Written by Milaad Hashmi, a peer educator on the Food Team!
I’m naturally a very skeptical person. Now when it comes to food (that thing that changes our brain and our health, that base ingredient that not only gives us energy but contains invaluable resources our genes need to function), that skepticism is ratcheted up tenfold. Take a sojourn around the Internet or, if you’re lucky enough, to your local book store, and you will find a cacophony of bloggers and pseudo-scientists promoting slow-carb, juice based, phytochemical-rich, and gluten-poor diets.
Now, some of these suggestions undoubtedly have some merit for some people, but the point is there remains a yawning chasm between pop-science and truth. The very fact that there are so many books written about the ‘perfect diet’ every year is evidence that no one really knows what they’re talking about; people aren’t writing books about the formation of rainbows because we understand it!
With these disclaimers in mind, I want you to try something: the next time you sit down for a meal, turn off your phone or any other potential distraction and just focus. Focus on the food, on its texture and flavor, on the sound it makes when it enters your mouth. I want you to concentrate on every morsel, every chew and every burst of flavor. Continue this practice for the duration of the meal without letting your mind wander, or without allowing those wanderings to capture your attention for too long. This is mindful eating.
It has its roots in Buddhism, and other contemplative traditions, and consists of merely paying attention to what you’re eating while you’re eating-every sensation, good and bad, without commentary. In today’s age, it can be quite the challenge to resist instagramming, pinning, or tweeting about any edible object that happens to come within arms reach. As a generation, we millennials, in particular, often deny ourselves the enjoyment of eating in order to ensure everyone else knows how much we’re enjoying ourselves.
As a cure to this broader cultural malaise, mindfulness meditation has proved rather effective. Studies in many a reputable physiological journal, from the Harvard School of Public Health to the Food and Brand Lab at Cornell University have attested to its benefits. According to experts, meditation reduces stress and anxiety, improves creativity and focus, and can even foster more meaningful relationships. When applied to eating, mindfulness can improve digestion (which of course starts at the mouth), increase your enjoyment of food and, most importantly, make you eat less- that is, mindfulness will have you satisfied with less.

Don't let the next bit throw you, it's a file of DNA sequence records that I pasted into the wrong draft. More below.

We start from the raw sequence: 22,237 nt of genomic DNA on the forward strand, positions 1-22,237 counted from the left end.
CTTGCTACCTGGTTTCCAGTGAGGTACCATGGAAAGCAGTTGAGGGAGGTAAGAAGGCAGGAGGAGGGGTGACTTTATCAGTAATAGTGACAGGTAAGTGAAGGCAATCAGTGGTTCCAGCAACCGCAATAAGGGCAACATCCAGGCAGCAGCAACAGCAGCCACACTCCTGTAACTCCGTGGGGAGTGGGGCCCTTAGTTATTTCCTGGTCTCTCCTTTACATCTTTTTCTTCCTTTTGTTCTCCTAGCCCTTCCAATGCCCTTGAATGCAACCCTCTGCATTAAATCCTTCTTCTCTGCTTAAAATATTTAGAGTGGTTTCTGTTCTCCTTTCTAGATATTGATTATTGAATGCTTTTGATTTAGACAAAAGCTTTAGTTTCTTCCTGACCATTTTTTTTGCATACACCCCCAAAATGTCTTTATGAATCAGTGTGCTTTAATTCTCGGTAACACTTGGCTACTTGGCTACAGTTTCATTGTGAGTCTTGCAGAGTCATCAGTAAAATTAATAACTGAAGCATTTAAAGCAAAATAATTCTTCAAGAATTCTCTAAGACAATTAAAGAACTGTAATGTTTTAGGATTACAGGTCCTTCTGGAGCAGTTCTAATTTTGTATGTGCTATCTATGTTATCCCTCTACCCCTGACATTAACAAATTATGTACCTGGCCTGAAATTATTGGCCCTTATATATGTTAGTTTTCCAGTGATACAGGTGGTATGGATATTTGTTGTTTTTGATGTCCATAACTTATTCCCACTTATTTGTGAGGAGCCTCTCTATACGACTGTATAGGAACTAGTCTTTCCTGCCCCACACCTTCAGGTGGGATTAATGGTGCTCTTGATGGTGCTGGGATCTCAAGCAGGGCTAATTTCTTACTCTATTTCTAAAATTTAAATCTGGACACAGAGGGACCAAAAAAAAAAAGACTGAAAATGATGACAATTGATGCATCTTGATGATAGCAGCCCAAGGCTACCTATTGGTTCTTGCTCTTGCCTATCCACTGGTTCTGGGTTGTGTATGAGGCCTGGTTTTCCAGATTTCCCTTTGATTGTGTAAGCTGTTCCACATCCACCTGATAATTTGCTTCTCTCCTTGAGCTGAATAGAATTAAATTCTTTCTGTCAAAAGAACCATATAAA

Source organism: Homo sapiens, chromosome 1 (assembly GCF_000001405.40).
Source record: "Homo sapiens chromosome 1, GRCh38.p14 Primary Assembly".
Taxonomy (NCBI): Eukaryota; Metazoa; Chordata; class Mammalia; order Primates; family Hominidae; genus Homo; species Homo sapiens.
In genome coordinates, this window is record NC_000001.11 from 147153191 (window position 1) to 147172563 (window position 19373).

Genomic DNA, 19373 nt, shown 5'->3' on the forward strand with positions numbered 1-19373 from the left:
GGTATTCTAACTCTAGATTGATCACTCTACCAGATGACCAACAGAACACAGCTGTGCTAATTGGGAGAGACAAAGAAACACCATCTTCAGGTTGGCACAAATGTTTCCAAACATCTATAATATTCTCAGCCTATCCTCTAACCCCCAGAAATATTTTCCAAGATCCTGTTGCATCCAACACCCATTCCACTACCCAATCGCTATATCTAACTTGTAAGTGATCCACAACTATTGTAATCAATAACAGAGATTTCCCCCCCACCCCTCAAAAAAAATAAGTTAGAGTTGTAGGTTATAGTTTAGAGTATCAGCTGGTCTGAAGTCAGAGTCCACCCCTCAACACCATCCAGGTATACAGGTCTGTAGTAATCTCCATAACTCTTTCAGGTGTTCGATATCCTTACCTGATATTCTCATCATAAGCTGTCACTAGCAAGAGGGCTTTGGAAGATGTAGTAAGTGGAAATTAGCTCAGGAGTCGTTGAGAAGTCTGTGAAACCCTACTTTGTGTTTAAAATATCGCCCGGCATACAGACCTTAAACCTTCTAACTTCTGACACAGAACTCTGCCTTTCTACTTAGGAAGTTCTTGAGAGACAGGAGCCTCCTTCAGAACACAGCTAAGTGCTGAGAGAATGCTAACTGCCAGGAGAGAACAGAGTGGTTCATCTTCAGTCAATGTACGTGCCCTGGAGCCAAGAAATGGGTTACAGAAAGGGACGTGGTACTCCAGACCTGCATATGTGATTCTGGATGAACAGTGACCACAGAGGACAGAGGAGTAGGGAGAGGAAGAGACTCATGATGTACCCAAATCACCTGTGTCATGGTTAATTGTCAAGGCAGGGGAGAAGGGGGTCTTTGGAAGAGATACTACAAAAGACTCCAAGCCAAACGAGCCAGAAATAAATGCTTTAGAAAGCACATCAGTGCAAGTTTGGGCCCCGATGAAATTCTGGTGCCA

Most people have a reasonably good idea of what they should and should not be eating. If it’s processed, contains ingredients that sound more like characters in Star Wars, and is made in China, it’s probably best to avoid it. The problem then can only be that we neglect to make prudent dietary choices because we’re just not paying attention. Mindful eating, in other words, is not a diet, but a call to reorient the way we look at food. By eating more slowly and savoring each and every bite, we experience food more intensely, and the hope is that intensity of feeling will lead us to criticize what it is we put in our bodies in the first place.
Now if you’re the kind of person who isn’t swayed by rhetoric, than a good place to put this whole topic of mindful eating to the test is during Embark’s 3rd annual Food Education Days, which runs from March 15-17. The theme for this year’s event is "Food of the Future", which is a call for us all to think about what, why, and how we eat, and how those patterns should change in the future. Attendees will get a taste of the future of food with a planned market days, a Lunch N Learn session, and a film screening. Of particular relevance, the activities will provide a nice opportunity for us all to exercise our contemplative muscles, and fully experience the connection between body and mind. See you there!
For more information on Food Education Days 2016, please visit this link: http://www.embarksustainability.org/fed2016